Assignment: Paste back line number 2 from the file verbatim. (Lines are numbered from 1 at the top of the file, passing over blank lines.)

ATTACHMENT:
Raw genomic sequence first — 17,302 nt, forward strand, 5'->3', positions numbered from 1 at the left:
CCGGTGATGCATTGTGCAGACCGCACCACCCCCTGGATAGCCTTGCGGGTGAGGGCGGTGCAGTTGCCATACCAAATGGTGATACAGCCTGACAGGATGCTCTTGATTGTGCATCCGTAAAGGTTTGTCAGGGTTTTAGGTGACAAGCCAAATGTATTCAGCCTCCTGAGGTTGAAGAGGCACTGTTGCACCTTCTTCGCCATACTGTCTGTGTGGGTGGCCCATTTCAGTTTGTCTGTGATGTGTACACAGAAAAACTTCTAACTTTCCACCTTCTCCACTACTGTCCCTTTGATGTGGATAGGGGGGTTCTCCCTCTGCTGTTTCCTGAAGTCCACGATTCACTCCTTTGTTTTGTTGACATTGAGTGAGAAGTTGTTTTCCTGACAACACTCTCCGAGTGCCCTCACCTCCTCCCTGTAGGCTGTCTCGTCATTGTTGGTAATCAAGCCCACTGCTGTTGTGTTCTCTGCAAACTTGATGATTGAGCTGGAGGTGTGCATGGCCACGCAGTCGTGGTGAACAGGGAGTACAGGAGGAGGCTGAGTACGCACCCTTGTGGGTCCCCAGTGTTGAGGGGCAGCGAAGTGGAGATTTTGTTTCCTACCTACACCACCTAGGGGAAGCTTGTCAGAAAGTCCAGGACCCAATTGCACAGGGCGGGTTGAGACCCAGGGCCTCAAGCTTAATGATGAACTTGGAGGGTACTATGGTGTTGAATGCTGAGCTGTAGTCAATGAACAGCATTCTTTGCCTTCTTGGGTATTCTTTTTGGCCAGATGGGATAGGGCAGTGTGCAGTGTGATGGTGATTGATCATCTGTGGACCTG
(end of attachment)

CCGGTGATGCATTGTGCAGACCGCACCACCCCCTGGATAGCCTTGCGGGTGAGGGCGGTGCAGTTGCCATACCAAATGGTGATACAGCCTGACAGGATGCTCTTGATTGTGCATCCGTAAAGGTTTGTCAGGGTTTTAGGTGACAAGCCAAATGTATTCAGCCTCCTGAGGTTGAAGAGGCACTGTTGCACCTTCTTCGCCATACTGTCTGTGTGGGTGGCCCATTTCAGTTTGTCTGTGATGTGTACACAGAAAAACTTCTAACTTTCCACCTTCTCCACTACTGTCCCTTTGATGTGGATAGGGGGGTTCTCCCTCTGCTGTTTCCTGAAGTCCACGATTCACTCCTTTGTTTTGTTGACATTGAGTGAGAAGTTGTTTTCCTGACAACACTCTCCGAGTGCCCTCACCTCCTCCCTGTAGGCTGTCTCGTCATTGTTGGTAATCAAGCCCACTGCTGTTGTGTTCTCTGCAAACTTGATGATTGAGCTGGAGGTGTGCATGGCCACGCAGTCGTGGTGAACAGGGAGTACAGGAGGAGGCTGAGTACGCACCCTTGTGGGTCCCCAGTGTTGAGGGGCAGCGAAGTGGAGATTTTGTTTCCTACCTACACCACCTAGGGGAAGCTTGTCAGAAAGTCCAGGACCCAATTGCACAGGGCGGGTTGAGACCCAGGGCCTCAAGCTTAATGATGAACTTGGAGGGTACTATGGTGTTGAATGCTGAGCTGTAGTCAATGAACAGCATTCTTTGCCTTCTTGGGTATTCTTTTTGGCCAGATGGGATAGGGCAGTGTGCAGTGTGATGGTGATTGATCATCTGTGGACCTG